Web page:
Big Idea - Shifts in the Online Classroom
Today's students have grown up as digital natives. They approach work, learning and play in new ways; absorb information quickly from multiple sources simultaneously; and expect instant responses and feedback (Tapscott, 1999).
The traditional model of the teacher standing at the front of the class, delivering lectures, writing notes on the chalkboard and calling on students sitting in rows might seem a little 'old school' to online learners.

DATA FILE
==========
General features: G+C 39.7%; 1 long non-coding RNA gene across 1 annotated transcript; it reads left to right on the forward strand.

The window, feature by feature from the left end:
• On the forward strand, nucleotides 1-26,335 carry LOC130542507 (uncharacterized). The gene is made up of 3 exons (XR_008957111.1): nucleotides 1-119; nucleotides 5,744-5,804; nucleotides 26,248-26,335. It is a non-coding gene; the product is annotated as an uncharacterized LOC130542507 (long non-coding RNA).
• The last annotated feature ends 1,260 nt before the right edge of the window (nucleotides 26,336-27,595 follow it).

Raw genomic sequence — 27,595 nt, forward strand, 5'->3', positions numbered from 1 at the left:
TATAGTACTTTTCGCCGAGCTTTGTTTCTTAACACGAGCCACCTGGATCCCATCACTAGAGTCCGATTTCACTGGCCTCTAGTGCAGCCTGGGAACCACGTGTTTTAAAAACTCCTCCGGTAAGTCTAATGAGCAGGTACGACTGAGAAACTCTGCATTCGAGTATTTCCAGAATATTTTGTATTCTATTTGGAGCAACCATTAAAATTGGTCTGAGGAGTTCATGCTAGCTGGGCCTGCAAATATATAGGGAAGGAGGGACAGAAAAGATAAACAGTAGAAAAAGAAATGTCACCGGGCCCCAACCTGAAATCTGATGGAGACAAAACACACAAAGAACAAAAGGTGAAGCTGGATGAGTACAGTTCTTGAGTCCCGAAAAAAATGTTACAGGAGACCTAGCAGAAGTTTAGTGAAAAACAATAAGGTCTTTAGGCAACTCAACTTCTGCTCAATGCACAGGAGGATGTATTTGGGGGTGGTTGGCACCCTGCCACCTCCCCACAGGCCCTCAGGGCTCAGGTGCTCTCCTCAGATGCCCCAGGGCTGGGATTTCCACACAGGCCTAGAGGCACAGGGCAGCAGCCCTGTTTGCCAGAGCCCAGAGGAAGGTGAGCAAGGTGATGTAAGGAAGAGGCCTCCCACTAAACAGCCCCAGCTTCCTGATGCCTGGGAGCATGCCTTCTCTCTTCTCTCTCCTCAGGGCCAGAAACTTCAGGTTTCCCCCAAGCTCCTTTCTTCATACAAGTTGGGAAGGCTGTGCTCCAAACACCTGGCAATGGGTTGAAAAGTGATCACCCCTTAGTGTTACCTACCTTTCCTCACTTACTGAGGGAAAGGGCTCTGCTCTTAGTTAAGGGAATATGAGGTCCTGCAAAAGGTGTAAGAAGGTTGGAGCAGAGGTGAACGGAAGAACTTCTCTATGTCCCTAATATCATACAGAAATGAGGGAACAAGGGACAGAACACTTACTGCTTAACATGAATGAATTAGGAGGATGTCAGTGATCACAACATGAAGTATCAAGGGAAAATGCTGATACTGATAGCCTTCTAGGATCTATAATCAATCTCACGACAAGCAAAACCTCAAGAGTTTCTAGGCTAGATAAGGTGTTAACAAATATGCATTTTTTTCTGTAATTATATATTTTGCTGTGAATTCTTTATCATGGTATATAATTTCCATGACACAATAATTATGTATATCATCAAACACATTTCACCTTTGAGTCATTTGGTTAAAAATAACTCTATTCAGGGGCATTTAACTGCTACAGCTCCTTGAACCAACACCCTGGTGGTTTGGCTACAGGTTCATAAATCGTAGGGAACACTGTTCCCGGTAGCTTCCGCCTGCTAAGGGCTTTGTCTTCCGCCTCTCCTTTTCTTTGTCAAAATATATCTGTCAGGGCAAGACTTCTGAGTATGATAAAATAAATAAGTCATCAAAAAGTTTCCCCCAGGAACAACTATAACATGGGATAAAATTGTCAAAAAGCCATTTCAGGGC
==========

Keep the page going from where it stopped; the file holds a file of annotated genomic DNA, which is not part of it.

Participation within a virtual classroom has opened doors to increased flexibility for students and teachers, access to information and opportunities for collaboration.
The changing demographic that digital natives represent has provided a climate where the use of student-centered learning is more commonplace (Downes, 2005). A traditional teacher-focused transmission of information is now becoming increasingly criticized.
This has paved the way for a widespread growth of 'student-centered learning' as an alternative approach (O'Neill & McMahon, 2005).